And then the critically appraised topics are less intensive than the systematic reviews. Systematic reviews could take like over [INAUDIBLE]. OK. So the critically appraised topics are just looking at an individual topic and synthesizing the evidence. And then an individual article-- or a critically appraised individual article is a critique of an article by another individual or group.
Those are all filtered. They go through another process before you get to see them. They don't come straight from the researcher to you. Randomized controlled trials are kind of a great granddaddy in the unfiltered section because the participants have to be selected randomly. Control-- they have to have a control group, as well, whether it be an existing type of medication or treatment for that particular ailment, or some other control group where they're not getting a drug at all, that kind of thing.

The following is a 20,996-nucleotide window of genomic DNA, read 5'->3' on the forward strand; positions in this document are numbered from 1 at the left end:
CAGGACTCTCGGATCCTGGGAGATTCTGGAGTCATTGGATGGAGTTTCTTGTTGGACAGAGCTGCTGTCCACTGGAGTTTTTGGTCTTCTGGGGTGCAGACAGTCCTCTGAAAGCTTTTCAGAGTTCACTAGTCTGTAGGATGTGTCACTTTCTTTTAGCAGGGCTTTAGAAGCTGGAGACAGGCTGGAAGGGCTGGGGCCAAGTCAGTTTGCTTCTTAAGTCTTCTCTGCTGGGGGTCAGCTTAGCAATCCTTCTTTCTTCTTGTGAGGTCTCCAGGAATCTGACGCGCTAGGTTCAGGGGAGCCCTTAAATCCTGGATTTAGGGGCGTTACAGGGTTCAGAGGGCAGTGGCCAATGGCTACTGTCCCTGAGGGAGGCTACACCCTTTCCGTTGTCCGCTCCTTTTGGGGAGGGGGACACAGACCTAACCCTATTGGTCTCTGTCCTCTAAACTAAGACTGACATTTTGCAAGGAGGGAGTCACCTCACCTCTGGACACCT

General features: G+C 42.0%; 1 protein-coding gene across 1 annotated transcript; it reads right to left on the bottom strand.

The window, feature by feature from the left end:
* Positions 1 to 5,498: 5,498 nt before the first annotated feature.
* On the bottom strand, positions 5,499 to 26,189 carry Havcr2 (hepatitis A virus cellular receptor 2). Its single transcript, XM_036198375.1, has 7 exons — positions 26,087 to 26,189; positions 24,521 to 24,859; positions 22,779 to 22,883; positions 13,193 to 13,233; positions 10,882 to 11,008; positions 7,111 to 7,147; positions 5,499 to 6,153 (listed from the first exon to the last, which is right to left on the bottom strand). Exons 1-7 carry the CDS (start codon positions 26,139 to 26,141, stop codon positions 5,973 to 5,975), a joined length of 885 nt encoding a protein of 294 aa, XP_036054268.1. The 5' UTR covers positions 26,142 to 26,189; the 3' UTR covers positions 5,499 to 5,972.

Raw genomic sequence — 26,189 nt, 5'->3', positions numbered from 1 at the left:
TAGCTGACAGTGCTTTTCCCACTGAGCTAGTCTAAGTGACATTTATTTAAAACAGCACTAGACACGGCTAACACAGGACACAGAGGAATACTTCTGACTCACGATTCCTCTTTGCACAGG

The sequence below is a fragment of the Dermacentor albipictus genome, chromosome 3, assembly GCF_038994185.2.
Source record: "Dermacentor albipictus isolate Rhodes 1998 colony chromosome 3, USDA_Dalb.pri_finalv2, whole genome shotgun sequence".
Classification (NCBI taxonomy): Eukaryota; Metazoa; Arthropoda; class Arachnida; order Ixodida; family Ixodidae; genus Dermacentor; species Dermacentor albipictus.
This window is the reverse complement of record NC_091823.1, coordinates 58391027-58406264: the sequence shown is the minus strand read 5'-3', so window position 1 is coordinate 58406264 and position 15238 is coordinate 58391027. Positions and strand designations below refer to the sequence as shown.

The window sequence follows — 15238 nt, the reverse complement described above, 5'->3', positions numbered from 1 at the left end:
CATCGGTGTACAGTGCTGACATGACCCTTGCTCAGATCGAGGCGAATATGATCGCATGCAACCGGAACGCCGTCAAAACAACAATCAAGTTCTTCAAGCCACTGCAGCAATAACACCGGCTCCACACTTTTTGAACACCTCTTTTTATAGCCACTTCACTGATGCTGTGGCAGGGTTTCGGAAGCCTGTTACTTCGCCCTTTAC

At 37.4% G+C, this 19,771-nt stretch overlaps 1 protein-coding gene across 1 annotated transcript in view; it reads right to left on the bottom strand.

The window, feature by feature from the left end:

Cohort studies are observational studies, and they're longitudinal over time. By definition, they're not controlled. And for instance, you can follow smokers over time and compare them to nonsmokers over that same period of time. And we'll show you how to find those.
And then case controlled studies are a little bit more detailed investigations of an individual or a group of people or a particular phenomenon. And they can be prospective growing cohort of retrospective or backwards. And then background information are just the facts of the case. It may be an individual's opinion, things like that.
So Erin is going to talk to you about the filtered information and the three levels are on the top.